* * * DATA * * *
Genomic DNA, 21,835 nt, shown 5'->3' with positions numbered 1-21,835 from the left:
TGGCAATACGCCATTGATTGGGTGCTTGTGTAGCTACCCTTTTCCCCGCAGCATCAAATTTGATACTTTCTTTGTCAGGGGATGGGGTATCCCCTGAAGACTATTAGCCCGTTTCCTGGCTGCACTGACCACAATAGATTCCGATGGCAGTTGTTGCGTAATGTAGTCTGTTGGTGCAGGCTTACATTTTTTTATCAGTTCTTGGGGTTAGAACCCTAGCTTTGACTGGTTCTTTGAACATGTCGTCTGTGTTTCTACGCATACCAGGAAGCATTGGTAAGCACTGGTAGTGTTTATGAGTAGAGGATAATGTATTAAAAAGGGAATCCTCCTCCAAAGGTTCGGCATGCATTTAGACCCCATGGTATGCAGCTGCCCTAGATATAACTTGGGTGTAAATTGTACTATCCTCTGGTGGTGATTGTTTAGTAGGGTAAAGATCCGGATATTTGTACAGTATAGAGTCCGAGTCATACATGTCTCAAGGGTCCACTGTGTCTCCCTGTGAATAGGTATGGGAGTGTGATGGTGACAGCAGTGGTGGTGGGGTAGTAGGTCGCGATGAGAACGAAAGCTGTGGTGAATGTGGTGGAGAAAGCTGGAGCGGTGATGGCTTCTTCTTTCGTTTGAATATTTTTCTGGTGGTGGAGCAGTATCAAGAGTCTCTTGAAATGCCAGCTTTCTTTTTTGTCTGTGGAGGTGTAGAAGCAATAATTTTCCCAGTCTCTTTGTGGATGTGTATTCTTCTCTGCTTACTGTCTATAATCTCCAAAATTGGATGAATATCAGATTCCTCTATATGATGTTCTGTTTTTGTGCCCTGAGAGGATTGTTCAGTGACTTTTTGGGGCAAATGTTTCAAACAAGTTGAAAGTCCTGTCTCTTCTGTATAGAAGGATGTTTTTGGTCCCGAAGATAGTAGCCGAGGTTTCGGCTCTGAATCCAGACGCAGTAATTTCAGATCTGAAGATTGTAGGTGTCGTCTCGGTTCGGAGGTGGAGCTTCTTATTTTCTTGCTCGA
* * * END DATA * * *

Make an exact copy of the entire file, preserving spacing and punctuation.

Genomic DNA, 21,835 nt, shown 5'->3' with positions numbered 1-21,835 from the left:
TGGCAATACGCCATTGATTGGGTGCTTGTGTAGCTACCCTTTTCCCCGCAGCATCAAATTTGATACTTTCTTTGTCAGGGGATGGGGTATCCCCTGAAGACTATTAGCCCGTTTCCTGGCTGCACTGACCACAATAGATTCCGATGGCAGTTGTTGCGTAATGTAGTCTGTTGGTGCAGGCTTACATTTTTTTATCAGTTCTTGGGGTTAGAACCCTAGCTTTGACTGGTTCTTTGAACATGTCGTCTGTGTTTCTACGCATACCAGGAAGCATTGGTAAGCACTGGTAGTGTTTATGAGTAGAGGATAATGTATTAAAAAGGGAATCCTCCTCCAAAGGTTCGGCATGCATTTAGACCCCATGGTATGCAGCTGCCCTAGATATAACTTGGGTGTAAATTGTACTATCCTCTGGTGGTGATTGTTTAGTAGGGTAAAGATCCGGATATTTGTACAGTATAGAGTCCGAGTCATACATGTCTCAAGGGTCCACTGTGTCTCCCTGTGAATAGGTATGGGAGTGTGATGGTGACAGCAGTGGTGGTGGGGTAGTAGGTCGCGATGAGAACGAAAGCTGTGGTGAATGTGGTGGAGAAAGCTGGAGCGGTGATGGCTTCTTCTTTCGTTTGAATATTTTTCTGGTGGTGGAGCAGTATCAAGAGTCTCTTGAAATGCCAGCTTTCTTTTTTGTCTGTGGAGGTGTAGAAGCAATAATTTTCCCAGTCTCTTTGTGGATGTGTATTCTTCTCTGCTTACTGTCTATAATCTCCAAAATTGGATGAATATCAGATTCCTCTATATGATGTTCTGTTTTTGTGCCCTGAGAGGATTGTTCAGTGACTTTTTGGGGCAAATGTTTCAAACAAGTTGAAAGTCCTGTCTCTTCTGTATAGAAGGATGTTTTTGGTCCCGAAGATAGTAGCCGAGGTTTCGGCTCTGAATCCAGACGCAGTAATTTCAGATCTGAAGATTGTAGGTGTCGTCTCGGTTCGGAGGTGGAGCTTCTTATTTTCTTGCTCGA